Well, we know how the story turned out don’t we. God sent a lad named David with a slingshot to defeat this huge tormentor and end his relentless persecution. David trusted God and did not fear the enemy.
So Jonathan told David saying,
“Saul my father is seeking to put you to death.
Now therefore, please be on guard in the morning,
and stay in a secret place and hide yourself.
1 Samuel 19:2
Goliath was David’s first victory in battle. Many others followed. Now he faced a new enemy, a new Goliath if you will, that frightened him. King Saul was God’s anointed king. Saul knew that he was beginning to lose his anointing and that someone would take his place. He believed it would be David’s older brother, Eliab. Because of David’s victories, rumor spread that David was God’s anointed and would take Saul’s place. Saul became jealous of David and assumed he wanted his throne early, so he sought to kill David.
Saul sent messengers to David’s house to watch until morning so he could kill him. Michal, David’s wife, also Saul’s daughter, let David down a rope so he could escape. In the morning Michal told the messengers he was in bed sick. When they checked, they found what they thought was David covered up because they could see his hair; actually it was goats hair made to look like David’s hair. When Saul heard this he sent the messengers back to the house to bring him in the bed so that he could kill him. He was furious for his daughter’s deception. (1 Samuel 19:11-12)
He tried to pin David to a wall by throwing a spear at him. David escaped. (1 Samuel 20:33)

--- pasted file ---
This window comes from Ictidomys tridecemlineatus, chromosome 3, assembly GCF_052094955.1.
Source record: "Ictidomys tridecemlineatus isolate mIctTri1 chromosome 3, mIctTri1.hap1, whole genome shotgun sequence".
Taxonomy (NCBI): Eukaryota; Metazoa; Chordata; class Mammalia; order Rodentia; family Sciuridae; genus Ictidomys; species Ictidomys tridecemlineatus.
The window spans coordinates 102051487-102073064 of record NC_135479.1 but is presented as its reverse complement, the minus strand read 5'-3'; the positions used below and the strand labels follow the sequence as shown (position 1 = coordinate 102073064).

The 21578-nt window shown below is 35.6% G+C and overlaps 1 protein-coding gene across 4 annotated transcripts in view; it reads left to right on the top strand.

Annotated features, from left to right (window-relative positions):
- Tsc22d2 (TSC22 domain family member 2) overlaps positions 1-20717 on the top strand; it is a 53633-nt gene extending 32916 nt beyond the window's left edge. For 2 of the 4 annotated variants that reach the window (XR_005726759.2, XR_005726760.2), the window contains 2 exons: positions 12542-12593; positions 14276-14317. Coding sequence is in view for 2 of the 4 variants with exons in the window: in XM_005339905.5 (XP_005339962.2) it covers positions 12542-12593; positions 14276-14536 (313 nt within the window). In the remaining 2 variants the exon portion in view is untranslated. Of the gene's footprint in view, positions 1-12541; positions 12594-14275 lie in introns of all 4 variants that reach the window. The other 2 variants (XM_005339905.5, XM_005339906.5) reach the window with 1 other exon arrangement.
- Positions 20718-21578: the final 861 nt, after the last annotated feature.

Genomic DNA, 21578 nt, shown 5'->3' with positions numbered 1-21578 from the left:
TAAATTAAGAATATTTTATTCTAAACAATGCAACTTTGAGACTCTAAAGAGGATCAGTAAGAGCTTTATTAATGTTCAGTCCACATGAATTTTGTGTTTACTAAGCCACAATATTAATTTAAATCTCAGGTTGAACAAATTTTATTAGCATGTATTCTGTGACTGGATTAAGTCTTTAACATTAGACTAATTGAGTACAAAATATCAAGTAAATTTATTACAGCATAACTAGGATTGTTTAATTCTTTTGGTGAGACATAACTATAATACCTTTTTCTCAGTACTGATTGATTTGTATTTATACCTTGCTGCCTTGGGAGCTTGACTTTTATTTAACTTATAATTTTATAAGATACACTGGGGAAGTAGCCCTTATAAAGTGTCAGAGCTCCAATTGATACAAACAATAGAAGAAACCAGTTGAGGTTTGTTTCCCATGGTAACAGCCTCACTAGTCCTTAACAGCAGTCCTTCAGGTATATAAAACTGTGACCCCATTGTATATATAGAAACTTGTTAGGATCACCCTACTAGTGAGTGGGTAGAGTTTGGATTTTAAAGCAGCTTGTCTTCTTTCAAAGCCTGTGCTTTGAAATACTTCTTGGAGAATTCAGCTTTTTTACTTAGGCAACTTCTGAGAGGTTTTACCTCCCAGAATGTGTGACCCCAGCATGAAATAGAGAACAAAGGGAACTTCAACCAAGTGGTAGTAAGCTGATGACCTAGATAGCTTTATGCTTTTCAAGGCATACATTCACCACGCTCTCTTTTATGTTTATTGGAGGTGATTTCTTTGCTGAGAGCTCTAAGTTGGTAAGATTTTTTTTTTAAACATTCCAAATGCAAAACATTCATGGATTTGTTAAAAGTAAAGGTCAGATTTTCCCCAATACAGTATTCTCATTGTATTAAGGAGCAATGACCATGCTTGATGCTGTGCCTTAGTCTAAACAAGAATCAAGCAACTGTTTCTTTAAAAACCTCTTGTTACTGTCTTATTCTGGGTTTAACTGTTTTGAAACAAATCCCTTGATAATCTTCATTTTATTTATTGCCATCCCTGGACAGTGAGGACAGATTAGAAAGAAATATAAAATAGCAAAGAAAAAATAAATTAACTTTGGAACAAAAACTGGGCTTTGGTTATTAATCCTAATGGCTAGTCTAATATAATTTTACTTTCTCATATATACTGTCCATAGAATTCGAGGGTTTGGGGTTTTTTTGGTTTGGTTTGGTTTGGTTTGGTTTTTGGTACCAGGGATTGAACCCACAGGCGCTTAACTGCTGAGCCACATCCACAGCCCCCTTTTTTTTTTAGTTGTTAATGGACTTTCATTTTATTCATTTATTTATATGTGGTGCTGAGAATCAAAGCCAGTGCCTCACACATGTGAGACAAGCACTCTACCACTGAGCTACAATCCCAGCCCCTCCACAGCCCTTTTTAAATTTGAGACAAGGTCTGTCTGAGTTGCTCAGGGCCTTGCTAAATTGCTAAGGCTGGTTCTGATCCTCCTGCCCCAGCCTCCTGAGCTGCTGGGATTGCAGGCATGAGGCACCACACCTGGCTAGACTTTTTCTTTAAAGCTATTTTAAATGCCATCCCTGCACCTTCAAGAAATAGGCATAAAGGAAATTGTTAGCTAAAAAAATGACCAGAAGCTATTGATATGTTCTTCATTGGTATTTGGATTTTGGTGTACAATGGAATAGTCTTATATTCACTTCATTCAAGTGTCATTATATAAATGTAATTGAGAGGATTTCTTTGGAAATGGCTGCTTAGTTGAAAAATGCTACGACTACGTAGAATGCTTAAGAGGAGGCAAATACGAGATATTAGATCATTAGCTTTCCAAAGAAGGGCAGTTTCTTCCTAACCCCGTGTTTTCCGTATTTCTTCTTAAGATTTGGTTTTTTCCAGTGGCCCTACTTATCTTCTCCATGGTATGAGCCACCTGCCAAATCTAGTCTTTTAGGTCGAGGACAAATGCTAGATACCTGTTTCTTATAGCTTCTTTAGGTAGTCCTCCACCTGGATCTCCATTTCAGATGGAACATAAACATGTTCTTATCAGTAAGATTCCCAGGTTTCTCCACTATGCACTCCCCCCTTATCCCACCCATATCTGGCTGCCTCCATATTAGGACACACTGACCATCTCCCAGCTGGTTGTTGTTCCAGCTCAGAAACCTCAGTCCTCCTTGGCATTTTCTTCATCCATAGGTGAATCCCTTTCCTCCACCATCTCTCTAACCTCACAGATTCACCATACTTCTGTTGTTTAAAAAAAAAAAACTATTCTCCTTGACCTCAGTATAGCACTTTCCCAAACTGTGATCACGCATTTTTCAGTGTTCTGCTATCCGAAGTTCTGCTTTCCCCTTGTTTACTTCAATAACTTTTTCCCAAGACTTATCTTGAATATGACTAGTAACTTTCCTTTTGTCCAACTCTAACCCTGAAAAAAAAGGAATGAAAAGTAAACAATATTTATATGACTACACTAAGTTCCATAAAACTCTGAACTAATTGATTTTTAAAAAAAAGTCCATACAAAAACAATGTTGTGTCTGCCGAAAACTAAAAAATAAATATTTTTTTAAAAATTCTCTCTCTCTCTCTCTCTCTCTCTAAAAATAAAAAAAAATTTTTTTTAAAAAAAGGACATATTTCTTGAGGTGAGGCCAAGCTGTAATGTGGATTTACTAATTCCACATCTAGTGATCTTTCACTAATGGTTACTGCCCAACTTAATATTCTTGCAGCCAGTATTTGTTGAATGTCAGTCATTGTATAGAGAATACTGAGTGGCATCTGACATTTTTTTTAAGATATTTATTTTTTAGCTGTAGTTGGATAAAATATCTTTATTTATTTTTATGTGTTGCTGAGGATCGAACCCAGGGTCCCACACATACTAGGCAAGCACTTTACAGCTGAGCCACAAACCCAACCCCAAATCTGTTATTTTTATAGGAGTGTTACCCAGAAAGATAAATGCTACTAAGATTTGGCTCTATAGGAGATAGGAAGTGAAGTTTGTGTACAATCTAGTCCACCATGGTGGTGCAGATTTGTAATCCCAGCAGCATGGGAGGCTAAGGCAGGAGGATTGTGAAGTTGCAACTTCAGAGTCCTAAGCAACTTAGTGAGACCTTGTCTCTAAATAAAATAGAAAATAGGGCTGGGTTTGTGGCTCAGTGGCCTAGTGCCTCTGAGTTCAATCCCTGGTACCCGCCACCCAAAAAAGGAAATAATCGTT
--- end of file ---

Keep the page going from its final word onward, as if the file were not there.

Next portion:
Saul continued to pursue him, to kill him. There is controversy over how long this pursuit lasted. Some say eighteen months while others say fifteen years. The time doesn’t matter as much as David’s panic. David lived in constant fear. He continued to run like, as we say in the South, a scalded dog.
You know the rest of the story. Saul is confronted by David, who is now holding a piece his garment. David sliced off a piece while Saul was relieving himself to show that David meant him no harm. In fact, David bowed before Saul in honor of the anointing of God on this king. David saved Saul’s life more than once.
These are two different stories of David. One is as victor, and one where the foundation of his world was crumbling. He lived in fear. Have you ever been in either, or both, of these circumstances? Have you ever felt like the foundations of your world were crumbling? Did you know what to do and how to handle it?
In the Lord I take refuge.
How then can you say to me:
“Flee like a bird to your mountain.
For look, the wicked bend their bows;
they set their arrows against the strings
to shoot from the shadows
at the upright in heart.